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Ted Williams' Frozen Head Abused?

Cryonics is a controversial science involving freezing human remains.

Its believers hope that, one day, those remains can be bought back to life.

Now, a former employee of the nation's largest cryonics center is speaking up, claiming he witnessed bizarre and unbelievable acts while he was working there.

The Scottsdale, Ariz.-based Alcor Life Extension Foundation is the worldwide leader in cryonics. Its lab is said to house corpses, including the remains of baseball great Ted Williams -- frozen to minus 321 degrees, all at a cost of about $120,000 each.

Larry Johnson, a former chief operating officer at Alcor, says in a new book that Williams' corpse was mistakenly decapitated and gruesomely mistreated.

Through internal documents, photos and secretly recorded conversations obtained by Johnson, he also alleges the company participated in the premature deaths of two Alcor clients, who were close to dying.

In one recorded conversation, Johnson is head asking, "So, what did he do? Did he just..."

And the response Alcor Vice President Joe Hovey is heard giving is, "He killed her."

Alcor denies any wrongdoing and released a statement about the claims made in Johnson's book. In part, it says, "Alcor is a non-profit organization, a pioneer in the field of cryonics and categorically denies the false allegations contained in Mr. Johnson's book."

On "The Early Show" Thursday, Johnson explained to co-anchor Harry Smith that, "Typically, what would happen is they would have a member, a member of Alcor, would pass away, would die. They would bring that individual to the facility and begin the cool-down process. Depending on what option you would take depends on what they'd do to you. If you take the whole-body option, they freeze your whole body. If you want just the head-only option, they just freeze the head."

So it was quite common for them to decapitate the corpses?

"Yes, that's correct," Johnson confirmed.

Saying, "I saw his (Williams') head," Johnson asserted that, "What happens is they had had his head in one -- looked like a freezer chest ... and it was malfunctioning, there were some issues. So they wanted to move his head into another vessel to lower the temperature of his head down it minus 321 Fahrenheit, so they went to put his head in that vessel. Obviously, the head's round, it's not gonna sit upright.

"So, they got a tuna fish can, and they put it in the bottom of that vessel. They set the head on top of the can and then filled the vessel with liquid nitrogen. Well, obviously, after two or three days of being in that state, when they pull you out, that can is stuck to the top of the head and in Williams' case, that's exactly what happened.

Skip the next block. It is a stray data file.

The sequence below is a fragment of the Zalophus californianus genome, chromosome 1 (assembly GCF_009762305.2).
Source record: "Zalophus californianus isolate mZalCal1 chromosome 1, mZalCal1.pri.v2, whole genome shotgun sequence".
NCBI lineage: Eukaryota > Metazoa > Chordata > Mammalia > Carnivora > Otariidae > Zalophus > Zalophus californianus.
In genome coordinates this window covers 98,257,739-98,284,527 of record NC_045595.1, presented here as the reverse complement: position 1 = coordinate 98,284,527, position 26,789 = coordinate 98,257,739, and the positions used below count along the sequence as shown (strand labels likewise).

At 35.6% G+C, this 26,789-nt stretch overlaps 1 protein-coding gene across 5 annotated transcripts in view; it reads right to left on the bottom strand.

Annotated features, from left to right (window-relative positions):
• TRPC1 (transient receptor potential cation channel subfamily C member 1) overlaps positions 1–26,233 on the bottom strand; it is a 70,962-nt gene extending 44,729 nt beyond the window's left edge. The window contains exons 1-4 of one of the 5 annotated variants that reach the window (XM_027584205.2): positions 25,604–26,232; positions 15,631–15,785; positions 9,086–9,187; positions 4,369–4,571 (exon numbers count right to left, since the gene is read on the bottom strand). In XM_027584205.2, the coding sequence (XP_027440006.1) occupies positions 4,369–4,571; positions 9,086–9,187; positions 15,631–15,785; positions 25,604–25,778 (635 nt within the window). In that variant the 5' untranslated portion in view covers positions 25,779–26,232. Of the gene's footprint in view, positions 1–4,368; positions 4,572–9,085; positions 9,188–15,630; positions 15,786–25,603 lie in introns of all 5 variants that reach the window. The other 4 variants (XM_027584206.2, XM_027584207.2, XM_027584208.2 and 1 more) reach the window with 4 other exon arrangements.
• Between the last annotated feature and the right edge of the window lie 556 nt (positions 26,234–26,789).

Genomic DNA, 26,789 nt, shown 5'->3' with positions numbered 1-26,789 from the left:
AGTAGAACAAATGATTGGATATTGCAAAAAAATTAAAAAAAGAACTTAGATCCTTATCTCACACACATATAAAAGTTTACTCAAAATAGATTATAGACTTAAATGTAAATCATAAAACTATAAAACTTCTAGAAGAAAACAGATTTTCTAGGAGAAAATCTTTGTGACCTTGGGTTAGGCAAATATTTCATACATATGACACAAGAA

"They pulled him out, the tuna can was stuck on the top of his head, a technician grabbed a monkey wrench, took a swing at the can, missed it, missed the can, hit the head, drew back again, (took) a second swing, hit the can, sent it flying across the room."

Smith remarked that, "You allege in the book there were some people who were prematurely passed on, with the aid of Alcor employees."

"Absolutely," Johnson replied. "I have knowledge of two. I have solid evidence of one in the form of tape recordings. I wired myself to get that on tape that they were actually euthanizing... "

Alcor's statement also said it, "condemns the gross insensitivity of news media in presenting Mr. Johnson's stories as newsworthy, desecrating the memory of Ted Williams to the great upset of his family, who were devastated in a New York courtroom on Monday when learning sales of Mr. Johnson's book would go forward."

Johnson stuck to his guns, telling Smith, "They're gonna claim that, because they've got an awful lot to hide. And it's in the book."

Then, Johnson revealed he's been living in "fear of my life. They're fanatics. They've given me death threats, they've followed me from state to state, leaving notes on my vehicles. Basically saying, you know, 'We're gonna do away with you.' "

Smith remarked, "If this was all true, the thing I find hard to believe, wouldn't prosecutors be beating down their doors to find some sort of malfeasance if all of what you say is true?"

"You would think so," Johnson responded. "And I'm hoping, now that this book is out, this book allows me a certain level of protection, I hope. And I hope this does call the lawmakers' attention to what's going on in there, and they really do need to be investigated."

To read an excerpt of "Frozen: My Journey into the World of Cryonics, Deception, and Death," by Larry Johnson and Scott Baldyga, click here.
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